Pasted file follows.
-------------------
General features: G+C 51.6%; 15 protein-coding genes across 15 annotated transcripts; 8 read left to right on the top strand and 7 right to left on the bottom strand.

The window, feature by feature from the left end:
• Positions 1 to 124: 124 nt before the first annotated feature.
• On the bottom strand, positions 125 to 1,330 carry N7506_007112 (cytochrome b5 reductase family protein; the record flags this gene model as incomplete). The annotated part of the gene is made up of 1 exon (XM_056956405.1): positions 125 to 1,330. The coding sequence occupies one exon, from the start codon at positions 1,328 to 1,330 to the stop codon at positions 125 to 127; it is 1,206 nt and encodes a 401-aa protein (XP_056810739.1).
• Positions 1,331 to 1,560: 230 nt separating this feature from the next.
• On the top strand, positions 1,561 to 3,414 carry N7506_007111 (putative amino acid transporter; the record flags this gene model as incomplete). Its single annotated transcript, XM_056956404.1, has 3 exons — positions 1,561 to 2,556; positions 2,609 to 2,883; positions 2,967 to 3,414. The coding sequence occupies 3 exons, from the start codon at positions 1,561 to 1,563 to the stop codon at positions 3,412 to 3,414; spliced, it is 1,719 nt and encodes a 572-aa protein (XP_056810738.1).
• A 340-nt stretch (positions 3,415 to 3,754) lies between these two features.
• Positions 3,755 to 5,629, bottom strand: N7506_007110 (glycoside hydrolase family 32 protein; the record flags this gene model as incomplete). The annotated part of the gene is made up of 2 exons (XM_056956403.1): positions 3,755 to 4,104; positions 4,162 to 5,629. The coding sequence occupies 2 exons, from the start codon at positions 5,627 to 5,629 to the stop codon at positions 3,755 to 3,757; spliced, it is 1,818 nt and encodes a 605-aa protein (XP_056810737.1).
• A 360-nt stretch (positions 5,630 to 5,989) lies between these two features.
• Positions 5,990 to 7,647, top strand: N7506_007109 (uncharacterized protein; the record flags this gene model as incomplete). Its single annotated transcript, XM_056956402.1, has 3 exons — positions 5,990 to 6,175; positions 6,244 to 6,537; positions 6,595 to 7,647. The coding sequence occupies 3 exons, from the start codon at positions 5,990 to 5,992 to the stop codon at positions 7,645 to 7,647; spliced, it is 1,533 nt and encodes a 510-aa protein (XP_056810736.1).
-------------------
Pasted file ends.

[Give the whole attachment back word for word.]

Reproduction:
General features: G+C 51.6%; 15 protein-coding genes across 15 annotated transcripts; 8 read left to right on the top strand and 7 right to left on the bottom strand.

The window, feature by feature from the left end:
• Positions 1 to 124: 124 nt before the first annotated feature.
• On the bottom strand, positions 125 to 1,330 carry N7506_007112 (cytochrome b5 reductase family protein; the record flags this gene model as incomplete). The annotated part of the gene is made up of 1 exon (XM_056956405.1): positions 125 to 1,330. The coding sequence occupies one exon, from the start codon at positions 1,328 to 1,330 to the stop codon at positions 125 to 127; it is 1,206 nt and encodes a 401-aa protein (XP_056810739.1).
• Positions 1,331 to 1,560: 230 nt separating this feature from the next.
• On the top strand, positions 1,561 to 3,414 carry N7506_007111 (putative amino acid transporter; the record flags this gene model as incomplete). Its single annotated transcript, XM_056956404.1, has 3 exons — positions 1,561 to 2,556; positions 2,609 to 2,883; positions 2,967 to 3,414. The coding sequence occupies 3 exons, from the start codon at positions 1,561 to 1,563 to the stop codon at positions 3,412 to 3,414; spliced, it is 1,719 nt and encodes a 572-aa protein (XP_056810738.1).
• A 340-nt stretch (positions 3,415 to 3,754) lies between these two features.
• Positions 3,755 to 5,629, bottom strand: N7506_007110 (glycoside hydrolase family 32 protein; the record flags this gene model as incomplete). The annotated part of the gene is made up of 2 exons (XM_056956403.1): positions 3,755 to 4,104; positions 4,162 to 5,629. The coding sequence occupies 2 exons, from the start codon at positions 5,627 to 5,629 to the stop codon at positions 3,755 to 3,757; spliced, it is 1,818 nt and encodes a 605-aa protein (XP_056810737.1).
• A 360-nt stretch (positions 5,630 to 5,989) lies between these two features.
• Positions 5,990 to 7,647, top strand: N7506_007109 (uncharacterized protein; the record flags this gene model as incomplete). Its single annotated transcript, XM_056956402.1, has 3 exons — positions 5,990 to 6,175; positions 6,244 to 6,537; positions 6,595 to 7,647. The coding sequence occupies 3 exons, from the start codon at positions 5,990 to 5,992 to the stop codon at positions 7,645 to 7,647; spliced, it is 1,533 nt and encodes a 510-aa protein (XP_056810736.1).